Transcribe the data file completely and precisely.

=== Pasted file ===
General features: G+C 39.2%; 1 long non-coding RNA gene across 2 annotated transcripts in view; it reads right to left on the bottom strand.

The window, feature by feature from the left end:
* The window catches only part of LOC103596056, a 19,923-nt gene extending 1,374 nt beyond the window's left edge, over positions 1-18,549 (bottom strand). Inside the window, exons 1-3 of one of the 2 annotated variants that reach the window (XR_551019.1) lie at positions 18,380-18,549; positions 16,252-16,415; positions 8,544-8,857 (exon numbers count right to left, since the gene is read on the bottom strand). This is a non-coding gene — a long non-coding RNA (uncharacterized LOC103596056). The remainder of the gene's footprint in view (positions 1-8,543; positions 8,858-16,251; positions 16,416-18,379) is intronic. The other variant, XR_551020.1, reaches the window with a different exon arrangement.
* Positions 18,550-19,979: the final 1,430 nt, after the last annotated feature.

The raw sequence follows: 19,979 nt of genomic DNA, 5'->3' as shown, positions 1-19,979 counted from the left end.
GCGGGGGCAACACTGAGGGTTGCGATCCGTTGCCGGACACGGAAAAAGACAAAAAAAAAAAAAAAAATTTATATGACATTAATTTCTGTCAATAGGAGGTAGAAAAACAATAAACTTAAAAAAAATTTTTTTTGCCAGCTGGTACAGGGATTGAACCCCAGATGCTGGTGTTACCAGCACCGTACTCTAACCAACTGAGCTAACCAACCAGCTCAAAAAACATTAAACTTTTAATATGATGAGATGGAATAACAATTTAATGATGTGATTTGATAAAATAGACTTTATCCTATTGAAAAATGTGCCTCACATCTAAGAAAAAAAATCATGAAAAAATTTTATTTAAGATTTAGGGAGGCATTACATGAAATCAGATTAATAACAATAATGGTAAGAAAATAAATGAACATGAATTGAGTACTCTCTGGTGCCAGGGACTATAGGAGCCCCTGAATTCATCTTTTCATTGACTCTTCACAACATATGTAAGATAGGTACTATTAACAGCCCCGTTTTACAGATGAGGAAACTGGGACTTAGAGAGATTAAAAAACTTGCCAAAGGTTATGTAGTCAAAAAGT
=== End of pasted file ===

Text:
General features: G+C 39.2%; 1 long non-coding RNA gene across 2 annotated transcripts in view; it reads right to left on the bottom strand.

The window, feature by feature from the left end:
* The window catches only part of LOC103596056, a 19,923-nt gene extending 1,374 nt beyond the window's left edge, over positions 1-18,549 (bottom strand). Inside the window, exons 1-3 of one of the 2 annotated variants that reach the window (XR_551019.1) lie at positions 18,380-18,549; positions 16,252-16,415; positions 8,544-8,857 (exon numbers count right to left, since the gene is read on the bottom strand). This is a non-coding gene — a long non-coding RNA (uncharacterized LOC103596056). The remainder of the gene's footprint in view (positions 1-8,543; positions 8,858-16,251; positions 16,416-18,379) is intronic. The other variant, XR_551020.1, reaches the window with a different exon arrangement.
* Positions 18,550-19,979: the final 1,430 nt, after the last annotated feature.

The raw sequence follows: 19,979 nt of genomic DNA, 5'->3' as shown, positions 1-19,979 counted from the left end.
GCGGGGGCAACACTGAGGGTTGCGATCCGTTGCCGGACACGGAAAAAGACAAAAAAAAAAAAAAAAATTTATATGACATTAATTTCTGTCAATAGGAGGTAGAAAAACAATAAACTTAAAAAAAATTTTTTTTGCCAGCTGGTACAGGGATTGAACCCCAGATGCTGGTGTTACCAGCACCGTACTCTAACCAACTGAGCTAACCAACCAGCTCAAAAAACATTAAACTTTTAATATGATGAGATGGAATAACAATTTAATGATGTGATTTGATAAAATAGACTTTATCCTATTGAAAAATGTGCCTCACATCTAAGAAAAAAAATCATGAAAAAATTTTATTTAAGATTTAGGGAGGCATTACATGAAATCAGATTAATAACAATAATGGTAAGAAAATAAATGAACATGAATTGAGTACTCTCTGGTGCCAGGGACTATAGGAGCCCCTGAATTCATCTTTTCATTGACTCTTCACAACATATGTAAGATAGGTACTATTAACAGCCCCGTTTTACAGATGAGGAAACTGGGACTTAGAGAGATTAAAAAACTTGCCAAAGGTTATGTAGTCAAAAAGT